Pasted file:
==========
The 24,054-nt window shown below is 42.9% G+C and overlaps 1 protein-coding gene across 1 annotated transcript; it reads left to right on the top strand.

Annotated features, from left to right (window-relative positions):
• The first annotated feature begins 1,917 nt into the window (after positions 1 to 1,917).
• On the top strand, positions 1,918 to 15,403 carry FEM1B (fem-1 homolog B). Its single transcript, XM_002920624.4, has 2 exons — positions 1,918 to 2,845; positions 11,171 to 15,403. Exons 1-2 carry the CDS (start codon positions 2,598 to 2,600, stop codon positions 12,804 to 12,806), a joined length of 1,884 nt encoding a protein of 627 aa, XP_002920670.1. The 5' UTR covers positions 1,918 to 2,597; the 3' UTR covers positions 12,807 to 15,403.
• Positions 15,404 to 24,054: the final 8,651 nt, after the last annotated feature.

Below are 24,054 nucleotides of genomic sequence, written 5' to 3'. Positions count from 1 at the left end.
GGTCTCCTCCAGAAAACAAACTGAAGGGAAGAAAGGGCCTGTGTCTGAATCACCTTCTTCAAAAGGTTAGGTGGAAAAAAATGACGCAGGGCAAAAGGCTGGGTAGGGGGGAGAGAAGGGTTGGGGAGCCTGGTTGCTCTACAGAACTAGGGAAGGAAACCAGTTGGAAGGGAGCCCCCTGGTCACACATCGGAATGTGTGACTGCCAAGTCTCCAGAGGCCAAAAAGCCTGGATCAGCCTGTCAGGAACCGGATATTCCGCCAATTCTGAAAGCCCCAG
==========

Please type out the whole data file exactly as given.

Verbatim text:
The 24,054-nt window shown below is 42.9% G+C and overlaps 1 protein-coding gene across 1 annotated transcript; it reads left to right on the top strand.

Annotated features, from left to right (window-relative positions):
• The first annotated feature begins 1,917 nt into the window (after positions 1 to 1,917).
• On the top strand, positions 1,918 to 15,403 carry FEM1B (fem-1 homolog B). Its single transcript, XM_002920624.4, has 2 exons — positions 1,918 to 2,845; positions 11,171 to 15,403. Exons 1-2 carry the CDS (start codon positions 2,598 to 2,600, stop codon positions 12,804 to 12,806), a joined length of 1,884 nt encoding a protein of 627 aa, XP_002920670.1. The 5' UTR covers positions 1,918 to 2,597; the 3' UTR covers positions 12,807 to 15,403.
• Positions 15,404 to 24,054: the final 8,651 nt, after the last annotated feature.

Below are 24,054 nucleotides of genomic sequence, written 5' to 3'. Positions count from 1 at the left end.
GGTCTCCTCCAGAAAACAAACTGAAGGGAAGAAAGGGCCTGTGTCTGAATCACCTTCTTCAAAAGGTTAGGTGGAAAAAAATGACGCAGGGCAAAAGGCTGGGTAGGGGGGAGAGAAGGGTTGGGGAGCCTGGTTGCTCTACAGAACTAGGGAAGGAAACCAGTTGGAAGGGAGCCCCCTGGTCACACATCGGAATGTGTGACTGCCAAGTCTCCAGAGGCCAAAAAGCCTGGATCAGCCTGTCAGGAACCGGATATTCCGCCAATTCTGAAAGCCCCAG